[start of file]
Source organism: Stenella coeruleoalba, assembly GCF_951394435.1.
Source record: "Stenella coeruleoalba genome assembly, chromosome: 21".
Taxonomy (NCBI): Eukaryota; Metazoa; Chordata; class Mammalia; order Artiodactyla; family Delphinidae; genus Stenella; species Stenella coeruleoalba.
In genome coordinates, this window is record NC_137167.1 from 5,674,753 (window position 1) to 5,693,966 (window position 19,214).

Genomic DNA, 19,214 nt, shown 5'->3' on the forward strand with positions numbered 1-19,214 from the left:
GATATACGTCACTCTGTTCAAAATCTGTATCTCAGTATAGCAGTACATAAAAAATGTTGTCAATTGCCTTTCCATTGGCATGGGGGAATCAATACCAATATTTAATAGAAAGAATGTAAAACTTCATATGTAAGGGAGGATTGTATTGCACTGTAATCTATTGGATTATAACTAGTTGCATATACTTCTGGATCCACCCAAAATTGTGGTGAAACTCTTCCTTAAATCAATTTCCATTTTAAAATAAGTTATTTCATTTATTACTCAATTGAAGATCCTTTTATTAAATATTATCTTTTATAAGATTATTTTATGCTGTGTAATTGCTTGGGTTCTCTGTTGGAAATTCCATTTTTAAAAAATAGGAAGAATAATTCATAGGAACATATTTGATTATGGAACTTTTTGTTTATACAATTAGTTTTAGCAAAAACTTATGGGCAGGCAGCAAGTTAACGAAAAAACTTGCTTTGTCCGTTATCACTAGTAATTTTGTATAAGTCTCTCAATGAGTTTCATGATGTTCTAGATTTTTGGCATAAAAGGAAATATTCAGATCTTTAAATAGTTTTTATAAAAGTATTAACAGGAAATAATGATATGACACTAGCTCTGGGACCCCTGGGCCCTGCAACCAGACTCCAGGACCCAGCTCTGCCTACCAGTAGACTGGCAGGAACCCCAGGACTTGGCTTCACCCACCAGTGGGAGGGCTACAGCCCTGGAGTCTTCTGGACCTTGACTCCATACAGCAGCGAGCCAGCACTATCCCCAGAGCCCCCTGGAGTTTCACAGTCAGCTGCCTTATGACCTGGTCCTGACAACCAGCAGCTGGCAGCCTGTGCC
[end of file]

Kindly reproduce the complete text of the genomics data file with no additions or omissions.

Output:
Source organism: Stenella coeruleoalba, assembly GCF_951394435.1.
Source record: "Stenella coeruleoalba genome assembly, chromosome: 21".
Taxonomy (NCBI): Eukaryota; Metazoa; Chordata; class Mammalia; order Artiodactyla; family Delphinidae; genus Stenella; species Stenella coeruleoalba.
In genome coordinates, this window is record NC_137167.1 from 5,674,753 (window position 1) to 5,693,966 (window position 19,214).

Genomic DNA, 19,214 nt, shown 5'->3' on the forward strand with positions numbered 1-19,214 from the left:
GATATACGTCACTCTGTTCAAAATCTGTATCTCAGTATAGCAGTACATAAAAAATGTTGTCAATTGCCTTTCCATTGGCATGGGGGAATCAATACCAATATTTAATAGAAAGAATGTAAAACTTCATATGTAAGGGAGGATTGTATTGCACTGTAATCTATTGGATTATAACTAGTTGCATATACTTCTGGATCCACCCAAAATTGTGGTGAAACTCTTCCTTAAATCAATTTCCATTTTAAAATAAGTTATTTCATTTATTACTCAATTGAAGATCCTTTTATTAAATATTATCTTTTATAAGATTATTTTATGCTGTGTAATTGCTTGGGTTCTCTGTTGGAAATTCCATTTTTAAAAAATAGGAAGAATAATTCATAGGAACATATTTGATTATGGAACTTTTTGTTTATACAATTAGTTTTAGCAAAAACTTATGGGCAGGCAGCAAGTTAACGAAAAAACTTGCTTTGTCCGTTATCACTAGTAATTTTGTATAAGTCTCTCAATGAGTTTCATGATGTTCTAGATTTTTGGCATAAAAGGAAATATTCAGATCTTTAAATAGTTTTTATAAAAGTATTAACAGGAAATAATGATATGACACTAGCTCTGGGACCCCTGGGCCCTGCAACCAGACTCCAGGACCCAGCTCTGCCTACCAGTAGACTGGCAGGAACCCCAGGACTTGGCTTCACCCACCAGTGGGAGGGCTACAGCCCTGGAGTCTTCTGGACCTTGACTCCATACAGCAGCGAGCCAGCACTATCCCCAGAGCCCCCTGGAGTTTCACAGTCAGCTGCCTTATGACCTGGTCCTGACAACCAGCAGCTGGCAGCCTGTGCC